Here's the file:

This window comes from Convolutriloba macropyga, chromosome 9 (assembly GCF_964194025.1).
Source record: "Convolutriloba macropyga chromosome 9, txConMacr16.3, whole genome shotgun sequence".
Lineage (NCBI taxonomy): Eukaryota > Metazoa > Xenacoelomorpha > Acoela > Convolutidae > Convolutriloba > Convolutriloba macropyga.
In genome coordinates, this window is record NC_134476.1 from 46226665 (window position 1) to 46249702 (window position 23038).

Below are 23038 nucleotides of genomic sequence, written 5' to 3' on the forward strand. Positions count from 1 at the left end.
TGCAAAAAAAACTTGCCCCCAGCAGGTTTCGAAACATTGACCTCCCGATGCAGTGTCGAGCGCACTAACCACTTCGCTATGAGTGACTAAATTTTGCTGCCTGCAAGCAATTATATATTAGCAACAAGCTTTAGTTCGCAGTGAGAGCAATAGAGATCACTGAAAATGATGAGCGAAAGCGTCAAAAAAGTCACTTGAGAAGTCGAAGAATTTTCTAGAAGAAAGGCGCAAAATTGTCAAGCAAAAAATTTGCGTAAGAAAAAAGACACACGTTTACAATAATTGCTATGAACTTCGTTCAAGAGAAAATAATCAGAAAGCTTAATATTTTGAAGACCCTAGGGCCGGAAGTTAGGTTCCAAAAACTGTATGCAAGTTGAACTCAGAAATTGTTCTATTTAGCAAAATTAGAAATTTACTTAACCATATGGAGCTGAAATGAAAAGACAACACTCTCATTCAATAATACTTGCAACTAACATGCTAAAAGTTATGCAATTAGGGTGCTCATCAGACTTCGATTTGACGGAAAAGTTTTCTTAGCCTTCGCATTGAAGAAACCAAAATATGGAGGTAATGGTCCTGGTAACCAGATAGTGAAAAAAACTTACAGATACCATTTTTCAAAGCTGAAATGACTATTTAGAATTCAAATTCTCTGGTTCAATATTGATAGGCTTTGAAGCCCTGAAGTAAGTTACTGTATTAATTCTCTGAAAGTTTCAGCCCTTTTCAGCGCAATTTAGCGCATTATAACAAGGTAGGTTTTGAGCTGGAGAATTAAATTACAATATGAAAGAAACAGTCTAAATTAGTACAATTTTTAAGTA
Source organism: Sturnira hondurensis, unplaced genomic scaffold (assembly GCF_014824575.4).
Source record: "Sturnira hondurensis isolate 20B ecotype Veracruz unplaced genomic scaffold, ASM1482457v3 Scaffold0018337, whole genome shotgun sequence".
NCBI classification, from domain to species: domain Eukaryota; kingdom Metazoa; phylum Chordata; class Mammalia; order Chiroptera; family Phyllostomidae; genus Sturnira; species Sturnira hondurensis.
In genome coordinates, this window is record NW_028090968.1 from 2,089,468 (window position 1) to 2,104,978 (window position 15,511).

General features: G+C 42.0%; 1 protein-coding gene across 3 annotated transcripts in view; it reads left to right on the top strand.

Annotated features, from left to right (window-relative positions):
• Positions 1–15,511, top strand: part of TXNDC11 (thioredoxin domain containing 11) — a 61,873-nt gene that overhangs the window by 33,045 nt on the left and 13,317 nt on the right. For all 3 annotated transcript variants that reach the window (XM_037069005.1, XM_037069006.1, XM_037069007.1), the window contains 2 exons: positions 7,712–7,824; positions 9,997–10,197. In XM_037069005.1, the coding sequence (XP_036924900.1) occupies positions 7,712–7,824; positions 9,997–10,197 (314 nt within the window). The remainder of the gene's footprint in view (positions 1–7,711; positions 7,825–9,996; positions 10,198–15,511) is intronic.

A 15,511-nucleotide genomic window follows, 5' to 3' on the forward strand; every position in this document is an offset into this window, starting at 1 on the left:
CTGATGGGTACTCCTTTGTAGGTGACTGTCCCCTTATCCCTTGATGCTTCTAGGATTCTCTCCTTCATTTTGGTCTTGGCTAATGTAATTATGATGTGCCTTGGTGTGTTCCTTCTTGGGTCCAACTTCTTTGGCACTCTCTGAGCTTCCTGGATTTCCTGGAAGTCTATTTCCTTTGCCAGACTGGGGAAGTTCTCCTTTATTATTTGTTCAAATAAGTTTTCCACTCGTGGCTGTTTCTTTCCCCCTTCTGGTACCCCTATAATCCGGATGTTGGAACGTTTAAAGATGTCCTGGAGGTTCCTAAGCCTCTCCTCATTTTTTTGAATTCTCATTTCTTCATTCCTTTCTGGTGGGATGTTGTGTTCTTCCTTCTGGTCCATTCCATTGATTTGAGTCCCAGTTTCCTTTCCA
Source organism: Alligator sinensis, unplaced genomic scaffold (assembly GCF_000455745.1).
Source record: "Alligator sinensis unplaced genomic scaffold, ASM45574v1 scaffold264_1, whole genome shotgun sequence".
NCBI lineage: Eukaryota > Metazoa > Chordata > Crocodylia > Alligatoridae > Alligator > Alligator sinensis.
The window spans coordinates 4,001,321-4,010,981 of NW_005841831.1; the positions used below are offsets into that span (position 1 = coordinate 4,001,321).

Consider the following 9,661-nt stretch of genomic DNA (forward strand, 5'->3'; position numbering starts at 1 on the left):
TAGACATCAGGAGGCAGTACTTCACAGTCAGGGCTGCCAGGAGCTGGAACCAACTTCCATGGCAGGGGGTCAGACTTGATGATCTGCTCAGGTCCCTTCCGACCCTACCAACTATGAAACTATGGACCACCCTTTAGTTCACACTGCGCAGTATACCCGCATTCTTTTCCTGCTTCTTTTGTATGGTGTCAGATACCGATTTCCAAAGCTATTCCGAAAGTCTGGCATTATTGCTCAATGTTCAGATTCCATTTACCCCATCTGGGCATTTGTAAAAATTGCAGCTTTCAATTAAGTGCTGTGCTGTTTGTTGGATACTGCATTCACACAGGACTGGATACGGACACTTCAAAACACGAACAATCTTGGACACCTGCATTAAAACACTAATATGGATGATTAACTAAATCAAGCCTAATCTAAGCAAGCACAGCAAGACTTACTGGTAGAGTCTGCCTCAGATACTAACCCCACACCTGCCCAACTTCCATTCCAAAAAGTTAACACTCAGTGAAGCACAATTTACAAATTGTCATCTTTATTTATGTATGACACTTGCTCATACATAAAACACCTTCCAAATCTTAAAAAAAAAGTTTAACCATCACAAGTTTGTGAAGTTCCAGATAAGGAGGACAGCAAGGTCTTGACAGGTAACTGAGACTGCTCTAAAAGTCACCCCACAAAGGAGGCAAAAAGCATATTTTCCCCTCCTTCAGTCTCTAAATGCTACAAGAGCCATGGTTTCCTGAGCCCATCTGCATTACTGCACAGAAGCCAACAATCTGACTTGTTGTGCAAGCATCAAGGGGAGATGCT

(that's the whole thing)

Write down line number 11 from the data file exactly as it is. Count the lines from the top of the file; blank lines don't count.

General features: G+C 42.0%; 1 protein-coding gene across 3 annotated transcripts in view; it reads left to right on the top strand.